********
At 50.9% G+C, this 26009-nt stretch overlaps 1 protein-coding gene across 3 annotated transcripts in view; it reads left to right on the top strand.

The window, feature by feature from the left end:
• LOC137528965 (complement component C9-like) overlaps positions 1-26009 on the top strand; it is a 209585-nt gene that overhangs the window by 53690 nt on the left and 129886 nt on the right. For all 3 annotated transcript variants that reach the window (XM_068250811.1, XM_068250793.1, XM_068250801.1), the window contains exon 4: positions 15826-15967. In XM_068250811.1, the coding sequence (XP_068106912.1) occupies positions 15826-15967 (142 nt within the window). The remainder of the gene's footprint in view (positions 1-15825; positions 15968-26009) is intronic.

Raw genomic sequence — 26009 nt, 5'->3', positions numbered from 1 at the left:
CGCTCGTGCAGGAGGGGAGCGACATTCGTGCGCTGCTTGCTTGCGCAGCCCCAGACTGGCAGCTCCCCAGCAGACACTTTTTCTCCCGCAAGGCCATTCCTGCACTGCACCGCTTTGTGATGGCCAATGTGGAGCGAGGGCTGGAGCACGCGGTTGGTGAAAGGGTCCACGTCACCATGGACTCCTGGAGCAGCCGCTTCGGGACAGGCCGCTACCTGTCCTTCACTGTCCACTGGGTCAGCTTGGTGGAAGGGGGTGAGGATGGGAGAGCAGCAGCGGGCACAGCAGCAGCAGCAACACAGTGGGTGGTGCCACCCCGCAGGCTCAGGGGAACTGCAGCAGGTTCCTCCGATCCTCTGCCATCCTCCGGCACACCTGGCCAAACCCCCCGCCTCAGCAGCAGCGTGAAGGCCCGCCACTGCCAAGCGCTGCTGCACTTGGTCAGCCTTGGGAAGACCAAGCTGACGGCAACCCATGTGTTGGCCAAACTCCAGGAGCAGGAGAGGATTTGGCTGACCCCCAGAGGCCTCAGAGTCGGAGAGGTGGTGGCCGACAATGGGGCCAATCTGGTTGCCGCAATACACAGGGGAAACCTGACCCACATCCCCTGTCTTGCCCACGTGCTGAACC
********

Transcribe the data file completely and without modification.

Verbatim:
At 50.9% G+C, this 26009-nt stretch overlaps 1 protein-coding gene across 3 annotated transcripts in view; it reads left to right on the top strand.

The window, feature by feature from the left end:
• LOC137528965 (complement component C9-like) overlaps positions 1-26009 on the top strand; it is a 209585-nt gene that overhangs the window by 53690 nt on the left and 129886 nt on the right. For all 3 annotated transcript variants that reach the window (XM_068250811.1, XM_068250793.1, XM_068250801.1), the window contains exon 4: positions 15826-15967. In XM_068250811.1, the coding sequence (XP_068106912.1) occupies positions 15826-15967 (142 nt within the window). The remainder of the gene's footprint in view (positions 1-15825; positions 15968-26009) is intronic.

Raw genomic sequence — 26009 nt, 5'->3', positions numbered from 1 at the left:
CGCTCGTGCAGGAGGGGAGCGACATTCGTGCGCTGCTTGCTTGCGCAGCCCCAGACTGGCAGCTCCCCAGCAGACACTTTTTCTCCCGCAAGGCCATTCCTGCACTGCACCGCTTTGTGATGGCCAATGTGGAGCGAGGGCTGGAGCACGCGGTTGGTGAAAGGGTCCACGTCACCATGGACTCCTGGAGCAGCCGCTTCGGGACAGGCCGCTACCTGTCCTTCACTGTCCACTGGGTCAGCTTGGTGGAAGGGGGTGAGGATGGGAGAGCAGCAGCGGGCACAGCAGCAGCAGCAACACAGTGGGTGGTGCCACCCCGCAGGCTCAGGGGAACTGCAGCAGGTTCCTCCGATCCTCTGCCATCCTCCGGCACACCTGGCCAAACCCCCCGCCTCAGCAGCAGCGTGAAGGCCCGCCACTGCCAAGCGCTGCTGCACTTGGTCAGCCTTGGGAAGACCAAGCTGACGGCAACCCATGTGTTGGCCAAACTCCAGGAGCAGGAGAGGATTTGGCTGACCCCCAGAGGCCTCAGAGTCGGAGAGGTGGTGGCCGACAATGGGGCCAATCTGGTTGCCGCAATACACAGGGGAAACCTGACCCACATCCCCTGTCTTGCCCACGTGCTGAACC